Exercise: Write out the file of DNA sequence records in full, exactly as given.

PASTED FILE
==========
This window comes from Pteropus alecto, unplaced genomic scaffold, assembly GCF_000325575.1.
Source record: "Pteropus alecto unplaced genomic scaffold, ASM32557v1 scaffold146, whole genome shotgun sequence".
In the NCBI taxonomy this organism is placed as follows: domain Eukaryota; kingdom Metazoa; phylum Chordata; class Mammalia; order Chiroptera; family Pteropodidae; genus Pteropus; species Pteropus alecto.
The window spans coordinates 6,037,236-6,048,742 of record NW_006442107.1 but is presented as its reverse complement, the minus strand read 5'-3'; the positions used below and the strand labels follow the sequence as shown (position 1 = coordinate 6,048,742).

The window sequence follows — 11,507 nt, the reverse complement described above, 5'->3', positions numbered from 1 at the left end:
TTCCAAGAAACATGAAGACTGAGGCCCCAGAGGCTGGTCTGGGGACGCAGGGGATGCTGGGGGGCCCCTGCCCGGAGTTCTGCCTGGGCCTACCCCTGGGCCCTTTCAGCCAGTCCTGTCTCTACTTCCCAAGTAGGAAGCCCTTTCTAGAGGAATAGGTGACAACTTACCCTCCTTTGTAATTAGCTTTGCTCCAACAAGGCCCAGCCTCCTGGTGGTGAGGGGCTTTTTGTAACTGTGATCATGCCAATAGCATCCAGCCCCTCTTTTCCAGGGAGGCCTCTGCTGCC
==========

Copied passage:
This window comes from Pteropus alecto, unplaced genomic scaffold, assembly GCF_000325575.1.
Source record: "Pteropus alecto unplaced genomic scaffold, ASM32557v1 scaffold146, whole genome shotgun sequence".
In the NCBI taxonomy this organism is placed as follows: domain Eukaryota; kingdom Metazoa; phylum Chordata; class Mammalia; order Chiroptera; family Pteropodidae; genus Pteropus; species Pteropus alecto.
The window spans coordinates 6,037,236-6,048,742 of record NW_006442107.1 but is presented as its reverse complement, the minus strand read 5'-3'; the positions used below and the strand labels follow the sequence as shown (position 1 = coordinate 6,048,742).

The window sequence follows — 11,507 nt, the reverse complement described above, 5'->3', positions numbered from 1 at the left end:
TTCCAAGAAACATGAAGACTGAGGCCCCAGAGGCTGGTCTGGGGACGCAGGGGATGCTGGGGGGCCCCTGCCCGGAGTTCTGCCTGGGCCTACCCCTGGGCCCTTTCAGCCAGTCCTGTCTCTACTTCCCAAGTAGGAAGCCCTTTCTAGAGGAATAGGTGACAACTTACCCTCCTTTGTAATTAGCTTTGCTCCAACAAGGCCCAGCCTCCTGGTGGTGAGGGGCTTTTTGTAACTGTGATCATGCCAATAGCATCCAGCCCCTCTTTTCCAGGGAGGCCTCTGCTGCC